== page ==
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Three different images showing a beam of light shooting through the scene.
Three images from The Rocket Book (1912) showing storytelling through imagery (Pages 17, 23, and 35), Peter Newell, Children’s Book Collection, Digital Collections, Library of Congress.

Exploring Storytelling Through Pictures

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This post was written by Jada Kamau, a recent graduate of Wheaton College and Spring 2024 Library of Congress Internship (LOCI) program participant in the Informal Learning Office.

Captain Underpants. Spiderman. Charlie Brown.

When I read these names, I can picture the characters clearly and envision myself in their worlds. Although their escapades are printed on paper, these characters are so vivid in my mind because their stories are full of pictures, which ignite readers’ imaginations differently from reading words alone. Let’s explore the Library of Congress’ collections to learn about some different ways that authors over time have used illustrations for visual storytelling.

Sometimes, authors decide not to use words to tell their stories; instead, they rely entirely on pictures. These stories can take the form of comic strips, comic books, graphic novels, and more. Many experts consider the wordless novel Gods’ Man by Lynd Ward to be the originator of graphic novels. The stand-alone visuals were striking, compelling, and particularly revolutionary in the early 1900s, and this mode of artistry continues to flourish today. For example, Molly Idle, modern author of wordless children’s books including Flora and the Flamingo, spoke at National Book Festival, describing why she chooses her distinct, wordless storytelling style. Hear her tell the story yourself in the video below between the timestamps 3:00 and 3:27.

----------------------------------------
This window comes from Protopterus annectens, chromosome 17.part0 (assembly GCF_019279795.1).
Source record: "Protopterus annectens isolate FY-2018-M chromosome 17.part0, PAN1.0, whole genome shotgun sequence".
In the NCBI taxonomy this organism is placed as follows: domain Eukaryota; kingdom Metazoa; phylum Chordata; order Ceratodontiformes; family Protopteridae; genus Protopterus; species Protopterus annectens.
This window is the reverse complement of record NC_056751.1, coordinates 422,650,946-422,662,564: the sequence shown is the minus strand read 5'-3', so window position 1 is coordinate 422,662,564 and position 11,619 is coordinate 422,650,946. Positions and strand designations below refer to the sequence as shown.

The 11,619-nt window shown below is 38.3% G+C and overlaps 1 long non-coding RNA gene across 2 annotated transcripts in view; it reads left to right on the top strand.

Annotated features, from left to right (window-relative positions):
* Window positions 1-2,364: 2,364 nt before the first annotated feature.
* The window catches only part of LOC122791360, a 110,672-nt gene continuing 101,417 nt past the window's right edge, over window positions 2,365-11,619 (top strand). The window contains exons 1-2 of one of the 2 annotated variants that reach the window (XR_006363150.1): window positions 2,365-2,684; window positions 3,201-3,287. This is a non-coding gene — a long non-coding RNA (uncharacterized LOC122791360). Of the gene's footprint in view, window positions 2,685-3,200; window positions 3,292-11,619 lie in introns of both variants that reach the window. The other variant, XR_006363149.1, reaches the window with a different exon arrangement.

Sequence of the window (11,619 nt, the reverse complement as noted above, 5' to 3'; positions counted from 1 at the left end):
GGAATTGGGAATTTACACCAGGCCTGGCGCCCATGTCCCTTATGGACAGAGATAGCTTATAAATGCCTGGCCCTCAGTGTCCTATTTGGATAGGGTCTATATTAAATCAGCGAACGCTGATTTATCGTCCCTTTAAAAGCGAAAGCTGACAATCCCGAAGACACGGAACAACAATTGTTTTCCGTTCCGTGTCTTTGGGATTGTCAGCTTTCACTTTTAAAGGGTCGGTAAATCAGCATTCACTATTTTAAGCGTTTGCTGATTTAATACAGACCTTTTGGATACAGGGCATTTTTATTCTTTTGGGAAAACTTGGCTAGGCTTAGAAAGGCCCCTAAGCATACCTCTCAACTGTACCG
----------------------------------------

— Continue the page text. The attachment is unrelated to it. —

Molly talks about focusing on the illustrations of her books. What about you? Do you prefer pictures, words, or both together?

Most comic strips combine images and words. In the late 1800s, newspapers began including sections for cartoons in the form of comic strips, creating iconic characters that pantomimed humorous, sad, or thought-provoking stories. Some comic strips promoted or condemned wars, participated in dialogue about civil rights, or simply served as entertainment.  Many times, artists used newspapers to help people laugh about mundane or challenging aspects of life.

A black and white comic strip showing a little girl convincing her mother to let her play outside.
“Willie Cute Tries a Little Persuasion” comic strip in the Los Angeles herald, (Los Angeles, CA), Jan 01, 1905.

Some comic strips, like the one above, use both pictures and words to help the reader understand the story. With your family:

  • Take a look at the comic strip above and try to understand what the story is without reading the words.
  • Next, only read the words, and ignore the pictures.
  • Try examining the words and pictures together. How do the pictures and words work together to tell the story? Did you find it challenging to understand the story when you only paid attention to one part at a time?